Jazz history is full of hidden heroes and lost legends, players who made significant, influential or interesting contributions, but who, for one reason or another, didn't get their due-bad luck, music industry issues, personal problems, and/or early deaths resulting from any combination of the preceding. There's undoubtedly a certain romantic streak to jazz fans' interest in such musicians, a forgotten-poet mythology at work, in which the very obscurity of the artist's legacy provides some of the attraction. Often, however, the attention we now pay is justified; and sometimes, as in the case of Herbie Nichols, the hidden hero eventually comes into the limelight.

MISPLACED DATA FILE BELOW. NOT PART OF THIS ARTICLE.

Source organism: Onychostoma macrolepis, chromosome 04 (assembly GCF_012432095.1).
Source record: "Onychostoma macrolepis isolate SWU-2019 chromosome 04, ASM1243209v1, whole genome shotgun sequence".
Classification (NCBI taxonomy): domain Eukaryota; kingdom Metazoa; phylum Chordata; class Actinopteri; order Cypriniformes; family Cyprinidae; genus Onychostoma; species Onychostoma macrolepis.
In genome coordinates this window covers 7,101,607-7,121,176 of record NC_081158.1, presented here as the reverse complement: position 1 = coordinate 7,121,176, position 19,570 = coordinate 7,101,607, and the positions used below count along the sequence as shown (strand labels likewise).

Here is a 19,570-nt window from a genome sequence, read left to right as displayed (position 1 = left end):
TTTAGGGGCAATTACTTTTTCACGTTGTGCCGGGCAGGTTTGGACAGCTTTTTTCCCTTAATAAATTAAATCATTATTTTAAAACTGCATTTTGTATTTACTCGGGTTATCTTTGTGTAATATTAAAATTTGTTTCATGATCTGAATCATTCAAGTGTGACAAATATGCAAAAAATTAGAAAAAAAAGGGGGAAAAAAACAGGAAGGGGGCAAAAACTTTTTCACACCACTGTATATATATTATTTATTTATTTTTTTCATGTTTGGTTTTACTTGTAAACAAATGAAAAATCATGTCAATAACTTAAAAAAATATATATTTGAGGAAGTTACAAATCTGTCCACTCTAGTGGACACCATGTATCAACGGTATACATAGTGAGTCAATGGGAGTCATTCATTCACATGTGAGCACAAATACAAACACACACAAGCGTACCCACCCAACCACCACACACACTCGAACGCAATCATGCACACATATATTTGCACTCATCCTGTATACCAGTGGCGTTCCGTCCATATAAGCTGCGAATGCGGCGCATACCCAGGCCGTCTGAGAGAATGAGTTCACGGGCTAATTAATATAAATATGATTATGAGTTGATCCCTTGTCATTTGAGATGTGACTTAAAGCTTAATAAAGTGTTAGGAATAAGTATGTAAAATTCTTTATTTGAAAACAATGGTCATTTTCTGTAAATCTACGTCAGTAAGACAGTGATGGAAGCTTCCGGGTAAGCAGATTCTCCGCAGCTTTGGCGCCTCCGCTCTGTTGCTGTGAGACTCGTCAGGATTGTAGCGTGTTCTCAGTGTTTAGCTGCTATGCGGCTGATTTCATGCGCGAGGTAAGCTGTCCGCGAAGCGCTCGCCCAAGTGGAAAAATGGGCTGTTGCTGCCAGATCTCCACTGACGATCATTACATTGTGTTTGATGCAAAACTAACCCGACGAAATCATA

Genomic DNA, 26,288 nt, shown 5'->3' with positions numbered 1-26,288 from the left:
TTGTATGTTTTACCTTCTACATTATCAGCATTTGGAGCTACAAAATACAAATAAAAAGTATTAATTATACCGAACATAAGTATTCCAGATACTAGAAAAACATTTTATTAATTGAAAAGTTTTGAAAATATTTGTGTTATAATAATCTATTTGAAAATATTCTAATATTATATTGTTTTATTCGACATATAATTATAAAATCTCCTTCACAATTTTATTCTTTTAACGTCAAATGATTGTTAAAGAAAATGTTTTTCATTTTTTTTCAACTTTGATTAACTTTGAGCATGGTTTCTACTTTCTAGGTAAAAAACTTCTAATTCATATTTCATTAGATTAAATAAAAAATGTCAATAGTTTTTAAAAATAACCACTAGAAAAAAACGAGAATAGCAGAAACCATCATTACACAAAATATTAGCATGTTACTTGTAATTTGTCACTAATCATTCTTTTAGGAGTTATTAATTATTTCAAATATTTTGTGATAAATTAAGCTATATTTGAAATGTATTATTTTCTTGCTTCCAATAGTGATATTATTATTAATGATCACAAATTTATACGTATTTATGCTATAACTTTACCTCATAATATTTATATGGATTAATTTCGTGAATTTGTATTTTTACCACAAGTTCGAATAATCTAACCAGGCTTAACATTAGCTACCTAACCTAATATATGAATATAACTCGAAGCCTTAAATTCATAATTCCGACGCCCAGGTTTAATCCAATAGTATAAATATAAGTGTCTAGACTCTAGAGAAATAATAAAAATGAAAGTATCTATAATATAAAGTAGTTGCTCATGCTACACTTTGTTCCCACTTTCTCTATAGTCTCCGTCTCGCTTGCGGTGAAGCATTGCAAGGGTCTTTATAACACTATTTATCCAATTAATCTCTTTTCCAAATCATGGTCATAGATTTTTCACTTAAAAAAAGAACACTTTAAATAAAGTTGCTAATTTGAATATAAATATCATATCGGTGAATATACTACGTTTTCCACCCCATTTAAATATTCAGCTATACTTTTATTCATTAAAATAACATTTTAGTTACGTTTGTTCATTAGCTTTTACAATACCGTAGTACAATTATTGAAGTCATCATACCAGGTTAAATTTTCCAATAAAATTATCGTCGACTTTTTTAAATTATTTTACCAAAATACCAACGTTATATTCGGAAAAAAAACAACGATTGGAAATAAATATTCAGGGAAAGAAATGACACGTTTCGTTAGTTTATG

Our upcoming Sonny Berman program spotlights a trumpeter who died at the age of 21, leaving behind some scintillating solos and a tragic sense of incompletion. There are other such trumpeters in the history of the music-Fats Navarro and Clifford Brown (both of whom at least managed to record quite frequently and with a contemporary recognition before their respective premature endings), Booker Little, Jack Purvis, and Dupree Bolton are names that immediately come to mind, as well as, of course, a guy by the name of Bix Beiderbecke. One of the more mysterious figures, however, was the subject of a previous Night Lights program, The Man Before Miles: Freddie Webster. Webster, who died in 1947 at the age of 31, "possessed a big, fat, rich sound with a beautiful wide vibrato," as this online essay by Dan Miller notes, and one of his biggest fans was a young Miles Davis. We managed to run down almost all of his most significant solos, which can be heard in the archived edition of the program. In addition to the Miller essay mentioned above, check out Ira Gitler's Jazz Masters of the '40s and Swing to Bop, as well as Cleveland jazz historian and leading Webster authority Joe Mosbrook, who produced an invaluable program about the trumpeter.